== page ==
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Product Designer, UX Designer

Hi  👋🏽, I’m Anil Nair

  • Writer's pictureAnil Nair

Designing for Blockchain — Part 1: Introduction

Blockchain is one of the emerging technologies in recent times, with its use in only a limited number of domains. Tech enthusiasts are still to explore the full potential and the use cases of the technology. The technology got the world's attention with the boom in the cryptocurrency market value. Blockchain is currently being used in various industries from Supply chain management to health care.

With the wider world being unaware of Blockchain and its use cases, defining the technology and educating the common man itself is a big challenge.

What is Blockchain?

Blockchain is a digitized, decentralized, public database that is distributed across the network. Each computer or node connected to this network gets a copy of this database and any change in this database reflects in all the copies present on all the nodes making it secure and completely transparent.

Designing for an emerging technology

Designing for an emerging technology itself comes with its own challenges and roadblocks. With technologies like blockchain, the first barrier for a designer is to pick up the right direction. As designers in a struggle to build a system for a new technology we often tend to forget the basics, which is creating a user experience. We struggle to find an ideal customer or user and try to talk to them about the technology more rather than the problem statement. In a struggle to educate the user, we forget our job, which is to build a bridge between the technology & the user. It’s not always required that the user needs to be educated on the underlying technology, the designers' job is to create great end-user experience by making the technology predicament disappear.

Some of the thought process that goes through:

Designing for trust:

You surely would know about Joe Gebbai’s expression of “stranger danger”. This expression also goes well when you are responsible for using the data and storing them. Users are generally scared of sharing their personal data with a third party or on a technology platform. Building this trust is very important and this can be solved by taking small steps.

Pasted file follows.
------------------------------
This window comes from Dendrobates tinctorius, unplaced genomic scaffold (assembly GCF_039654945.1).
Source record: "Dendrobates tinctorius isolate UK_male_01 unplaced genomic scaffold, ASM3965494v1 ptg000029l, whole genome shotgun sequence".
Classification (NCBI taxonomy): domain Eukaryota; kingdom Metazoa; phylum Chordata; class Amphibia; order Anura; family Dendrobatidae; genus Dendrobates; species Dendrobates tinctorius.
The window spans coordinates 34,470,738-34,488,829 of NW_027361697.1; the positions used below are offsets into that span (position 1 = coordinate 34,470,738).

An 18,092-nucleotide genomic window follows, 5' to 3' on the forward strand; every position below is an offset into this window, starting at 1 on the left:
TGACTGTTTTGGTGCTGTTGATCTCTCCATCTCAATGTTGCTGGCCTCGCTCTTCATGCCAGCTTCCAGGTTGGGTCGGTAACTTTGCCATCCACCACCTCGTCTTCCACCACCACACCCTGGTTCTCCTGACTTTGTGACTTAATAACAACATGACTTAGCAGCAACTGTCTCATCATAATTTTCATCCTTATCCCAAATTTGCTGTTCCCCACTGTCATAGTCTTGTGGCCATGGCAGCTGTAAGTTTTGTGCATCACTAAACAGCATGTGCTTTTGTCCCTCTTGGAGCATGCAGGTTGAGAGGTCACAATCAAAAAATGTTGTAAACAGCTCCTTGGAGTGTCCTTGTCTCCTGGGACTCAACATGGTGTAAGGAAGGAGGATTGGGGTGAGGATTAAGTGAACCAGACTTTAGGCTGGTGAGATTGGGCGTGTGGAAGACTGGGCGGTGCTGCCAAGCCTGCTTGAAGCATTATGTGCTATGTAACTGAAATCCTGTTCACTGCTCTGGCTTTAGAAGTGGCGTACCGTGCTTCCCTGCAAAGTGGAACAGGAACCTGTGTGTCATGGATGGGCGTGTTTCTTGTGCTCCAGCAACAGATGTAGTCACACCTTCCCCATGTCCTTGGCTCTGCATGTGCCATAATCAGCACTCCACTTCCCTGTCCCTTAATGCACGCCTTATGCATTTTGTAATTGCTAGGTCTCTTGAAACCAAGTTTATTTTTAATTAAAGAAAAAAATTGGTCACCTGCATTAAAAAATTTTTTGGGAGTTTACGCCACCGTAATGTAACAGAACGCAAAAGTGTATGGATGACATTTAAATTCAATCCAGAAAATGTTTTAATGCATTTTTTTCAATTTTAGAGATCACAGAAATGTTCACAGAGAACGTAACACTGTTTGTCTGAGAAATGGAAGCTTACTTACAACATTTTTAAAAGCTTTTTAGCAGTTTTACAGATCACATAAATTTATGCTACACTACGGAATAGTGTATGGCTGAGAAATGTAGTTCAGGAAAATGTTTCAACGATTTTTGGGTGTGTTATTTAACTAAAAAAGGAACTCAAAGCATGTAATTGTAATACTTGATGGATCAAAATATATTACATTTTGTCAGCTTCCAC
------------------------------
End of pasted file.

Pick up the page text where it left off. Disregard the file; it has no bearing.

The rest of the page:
Gaining trust is a gradual process, this can be easily solved by asking for the right data at the right point in time. As the user signup happens, ask for permission to access the data when it is really required. In this way, it prompts the user to give permission as well as the confidence to share his/her data.

With financial transactions in place, the user becomes a little more conscious and may refrain from sharing the required information. In this scenario, building the contextual reputation helps by assuring the users that the platform is totally secured. This social reputation can be built with professional design quality, using the badges of secured payment gateways that everyone knows and through testimonies or reviews from other users.

Having transparency and letting your user know what would happen in the next step also adds to building trust especially while designing the system for technology like Blockchain. This transparency would also help to boost their confidence in giving the data or make a financial transaction on your platform.

Designing for compliance:

The world is moving to build stronger data protection policies to help people protect their digital identities from being misused. With more data policies like GDPR coming into the act, we as designers share the responsibility to be compliant with the policies. It's not just about abiding by the law, it's also about making the user feel safe. Especially in the finance & data storage domains, users always want to engage with organizations, which gives them the assurance that their data is safe and won’t be used without their consent. Make the digital signatures compulsory with policies listed in simple language making it easier for the common man to understand. We might have to try and collect as minimal data as possible to work with, as it would help reduce the load with which the organization has to deal with.

The problem is not restricted to data policies, in some countries, there are restrictions to the transactions are conducted. Abiding by these regulations, a designer will have to collaborate with the Chief Compliance officer and understand these policies.

Designing for Decentralized Environment:

Having a decentralized environment means the data process time is longer than the centralized environment. For example, a transaction may take hours to process when you are trading in cryptocurrency. A designer’s job will be to continuously keep the user updated with the status of the transaction and educate them that there might be a time gap for it to reflect in their accounts. This can be done by pushing the notification which helps to keep the user engaged without any stress. We will eventually make them adopt this decentralized system, including time lags so they feel this is a part of the experience.

Another vital point working in a decentralized environment is the data being irreversible. The user needs to be made even more conscious and cross-verify every data change that has to be made. It's a trigger point like an authentication method by giving a password/PIN verification.


With emerging use cases of this technology, we will have to design a system for blockchain from the scratch. With increased user adoption, the design has to be iterated further. We, designers, can help the users adopt the decentralized ledger faster through a seamless user experience.

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